Cisco Intercloud Services and Why the Network Matters
I’d like to open by restating a position on Cloud: Cloud is only in its very infancy in terms of adoption. Despite all the hype in market, largely created by the marketing of the over-the-top service providers, most of global IT spending is in the non-Cloud space. (somebody will have a stat on this but I heard it is below 10%).
So why do you think this is?
It’s All About the Network!
There are likely many reasons, such as Cloud services time in market and the test of maturity. But in my mind, one main factor stands out (and needs more consideration in my opinion): the combined value of the Network and Cloud.
As I pointed out in my last blog post, the focus of the Intercloud is “connecting the world of isolated applications and providing ubiquitous access to data processing and storage endpoints”. This vision brings back into play the concept of network centricity, where the core Cloud services architectures does not stem around islands of compute capacity to support workload types, but rather the network’s ability to scale and support cross Cloud application deployment scenarios.
The biggest barrier to adoption of Cloud services by IT is platform suitability for the mix of differnet application types existing in the IT environment. Looking at Cloud and the platform in a network centric view can remove this barrier.
So What’s in Market?
To address the obvious issue with compute centric Cloud platforms, many Cloud Service Providers typically leverage overlays like VPN tunnels to connect Cloud service end points. Although this might address a requirement for an encrypted path of connectivity, it does not align well with the benefits Cloud is meant to address.
In typical IT environments, we statically optimize infrastructure such as compute, storage and networks for applications requirements. We then adopt change control processes and policies to make adjustments to these rigid and static definitions. However, moving whole of IT into the Cloud presents a different set of challenges – although Cloud environments can provide an equivalency for application deployment in the domain of compute and storage, they do not provide the same set of feature richness in terms of network.
Typically, this goes against what we hear in market as the value proposition presented for Cloud in terms of elasticity, scalability and automation. The challenge we see is to revert back to internal methods of change control whenever we need to make an adjustment to the Cloud and its’ intersection with the network.
So Whats the Upside For The Cloud and Network?
The good news is that Cisco Intercloud Services will drive the combined value of Cloud functionality across infrastructure domains including compute, storage and the network. Whilst there will be a focus on ensuring network overlay solutions are available where required, there is also a focus on ensuring the underlay network is in highly cohesive with the overlay services.
Although many over-the-top service providers claim that the underlay is merely a set of commoditised plumbing, it’s actually key in assuring the application path and performance optimization. While service abstraction is typically seen as overlay networks, we gain limited control in terms of scale, elasticity and automation. Eventually overlays reach their limits and we go back to engineering orders and tasks to imperatively drive the overlay requirements. Such imperative controls are time consuming, cumbersome and can never be fully automated in operations.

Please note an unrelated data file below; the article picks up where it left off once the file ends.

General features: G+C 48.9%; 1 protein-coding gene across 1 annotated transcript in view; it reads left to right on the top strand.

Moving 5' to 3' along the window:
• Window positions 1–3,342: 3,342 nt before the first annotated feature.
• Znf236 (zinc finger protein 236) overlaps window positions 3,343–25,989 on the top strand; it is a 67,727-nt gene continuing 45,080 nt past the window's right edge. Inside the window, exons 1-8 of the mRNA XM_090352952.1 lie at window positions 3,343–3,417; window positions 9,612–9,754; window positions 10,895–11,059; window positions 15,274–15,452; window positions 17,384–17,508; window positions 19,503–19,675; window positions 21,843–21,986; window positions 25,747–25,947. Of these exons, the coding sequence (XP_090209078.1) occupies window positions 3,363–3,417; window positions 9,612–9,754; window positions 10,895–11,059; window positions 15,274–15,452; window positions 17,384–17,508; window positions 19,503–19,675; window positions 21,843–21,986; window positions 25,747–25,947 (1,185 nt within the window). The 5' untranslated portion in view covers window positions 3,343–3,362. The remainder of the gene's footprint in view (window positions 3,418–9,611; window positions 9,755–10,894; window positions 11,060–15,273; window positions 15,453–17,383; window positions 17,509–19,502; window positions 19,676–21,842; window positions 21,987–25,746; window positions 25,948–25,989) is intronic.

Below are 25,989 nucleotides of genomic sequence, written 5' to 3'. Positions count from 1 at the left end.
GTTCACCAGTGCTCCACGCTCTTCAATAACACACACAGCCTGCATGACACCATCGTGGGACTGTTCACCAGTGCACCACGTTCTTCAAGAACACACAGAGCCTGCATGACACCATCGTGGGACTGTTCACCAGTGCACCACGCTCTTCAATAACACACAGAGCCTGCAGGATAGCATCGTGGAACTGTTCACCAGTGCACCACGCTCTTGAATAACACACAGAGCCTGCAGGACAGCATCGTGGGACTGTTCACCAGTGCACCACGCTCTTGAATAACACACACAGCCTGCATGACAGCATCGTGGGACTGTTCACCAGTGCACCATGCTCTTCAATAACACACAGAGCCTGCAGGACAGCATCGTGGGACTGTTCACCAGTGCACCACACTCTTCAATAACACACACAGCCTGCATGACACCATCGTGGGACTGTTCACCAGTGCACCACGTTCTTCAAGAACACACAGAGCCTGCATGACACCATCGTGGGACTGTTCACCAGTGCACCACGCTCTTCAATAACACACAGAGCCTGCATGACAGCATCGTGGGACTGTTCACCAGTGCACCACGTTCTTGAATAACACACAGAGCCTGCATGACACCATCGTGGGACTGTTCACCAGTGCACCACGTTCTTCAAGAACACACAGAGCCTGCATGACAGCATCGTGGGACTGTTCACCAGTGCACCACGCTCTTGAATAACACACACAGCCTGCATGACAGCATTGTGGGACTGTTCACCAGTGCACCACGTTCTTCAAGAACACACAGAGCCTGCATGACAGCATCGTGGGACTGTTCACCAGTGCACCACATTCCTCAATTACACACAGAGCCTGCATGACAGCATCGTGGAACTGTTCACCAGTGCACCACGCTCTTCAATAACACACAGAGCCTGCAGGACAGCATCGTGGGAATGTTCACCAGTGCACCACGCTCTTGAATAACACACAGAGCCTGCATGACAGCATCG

Adopting the declarative approach across a wider abstracted network stack of combined overlay and underlay achieves the Cloud paradigm outcome of functionality in areas like scale, elasticity and automation. Simple calls to a set of well defined set of APIs into the Cisco Intercloud to request a network service that provisions that overlay ask and the underlay optimised requirements, with multiple Cloud service endpoints, and letting the Intercloud platform figure out how to achieve this one transaction is a far better approach. The alternative is adopting traditional IT change and tasks born around imperative approaches to “please do this, error and requisite check, and then repeat …”.
So as I’ve mentioned, many of the in-market Cloud Service Provider portfolios are missing a key component of network services functionality, as aligned to Cloud paradigm capability. Cisco is in a unique and has a front foot position to drive the combined Cloud and network differentiated position for global application outcomes and architectures with the Intercloud and Cisco’s partners.
The Cisco Intercloud Services platform will drive Cloud plus combined network programmable consumption. So look out for my next blog topic where I’ll dive a little deeper into Developing Applications on Cisco Intercloud.
In the meantime, I’d love to continue the conversation. Feel free to connect with me on Twitter or Linkedin
Until next time, Kon.
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